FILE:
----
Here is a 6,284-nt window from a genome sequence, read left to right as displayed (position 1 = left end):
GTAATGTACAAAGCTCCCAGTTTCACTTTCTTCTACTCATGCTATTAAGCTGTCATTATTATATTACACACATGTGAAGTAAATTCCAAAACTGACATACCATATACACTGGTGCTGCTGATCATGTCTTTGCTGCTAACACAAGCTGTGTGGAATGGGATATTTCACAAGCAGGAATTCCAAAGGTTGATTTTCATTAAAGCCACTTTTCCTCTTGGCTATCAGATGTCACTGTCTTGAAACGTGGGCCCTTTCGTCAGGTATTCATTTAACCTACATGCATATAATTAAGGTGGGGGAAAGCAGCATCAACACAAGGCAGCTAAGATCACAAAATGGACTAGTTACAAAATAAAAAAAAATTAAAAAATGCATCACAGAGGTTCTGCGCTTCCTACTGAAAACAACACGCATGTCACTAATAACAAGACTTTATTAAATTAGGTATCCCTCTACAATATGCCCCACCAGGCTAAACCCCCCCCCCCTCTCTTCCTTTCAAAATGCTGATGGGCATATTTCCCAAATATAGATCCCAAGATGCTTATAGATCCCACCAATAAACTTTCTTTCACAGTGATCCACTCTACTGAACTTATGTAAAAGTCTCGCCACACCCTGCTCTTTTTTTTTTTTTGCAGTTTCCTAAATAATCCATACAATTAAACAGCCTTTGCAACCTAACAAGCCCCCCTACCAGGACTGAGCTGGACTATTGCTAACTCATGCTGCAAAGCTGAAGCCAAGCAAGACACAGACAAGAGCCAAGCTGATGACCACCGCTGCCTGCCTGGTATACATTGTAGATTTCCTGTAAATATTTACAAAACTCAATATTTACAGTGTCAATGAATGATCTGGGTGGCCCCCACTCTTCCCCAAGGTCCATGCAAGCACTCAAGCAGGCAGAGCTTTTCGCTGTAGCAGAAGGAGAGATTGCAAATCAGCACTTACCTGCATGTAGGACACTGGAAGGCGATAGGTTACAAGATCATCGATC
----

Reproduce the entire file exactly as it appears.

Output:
Here is a 6,284-nt window from a genome sequence, read left to right as displayed (position 1 = left end):
GTAATGTACAAAGCTCCCAGTTTCACTTTCTTCTACTCATGCTATTAAGCTGTCATTATTATATTACACACATGTGAAGTAAATTCCAAAACTGACATACCATATACACTGGTGCTGCTGATCATGTCTTTGCTGCTAACACAAGCTGTGTGGAATGGGATATTTCACAAGCAGGAATTCCAAAGGTTGATTTTCATTAAAGCCACTTTTCCTCTTGGCTATCAGATGTCACTGTCTTGAAACGTGGGCCCTTTCGTCAGGTATTCATTTAACCTACATGCATATAATTAAGGTGGGGGAAAGCAGCATCAACACAAGGCAGCTAAGATCACAAAATGGACTAGTTACAAAATAAAAAAAAATTAAAAAATGCATCACAGAGGTTCTGCGCTTCCTACTGAAAACAACACGCATGTCACTAATAACAAGACTTTATTAAATTAGGTATCCCTCTACAATATGCCCCACCAGGCTAAACCCCCCCCCCCTCTCTTCCTTTCAAAATGCTGATGGGCATATTTCCCAAATATAGATCCCAAGATGCTTATAGATCCCACCAATAAACTTTCTTTCACAGTGATCCACTCTACTGAACTTATGTAAAAGTCTCGCCACACCCTGCTCTTTTTTTTTTTTTGCAGTTTCCTAAATAATCCATACAATTAAACAGCCTTTGCAACCTAACAAGCCCCCCTACCAGGACTGAGCTGGACTATTGCTAACTCATGCTGCAAAGCTGAAGCCAAGCAAGACACAGACAAGAGCCAAGCTGATGACCACCGCTGCCTGCCTGGTATACATTGTAGATTTCCTGTAAATATTTACAAAACTCAATATTTACAGTGTCAATGAATGATCTGGGTGGCCCCCACTCTTCCCCAAGGTCCATGCAAGCACTCAAGCAGGCAGAGCTTTTCGCTGTAGCAGAAGGAGAGATTGCAAATCAGCACTTACCTGCATGTAGGACACTGGAAGGCGATAGGTTACAAGATCATCGATC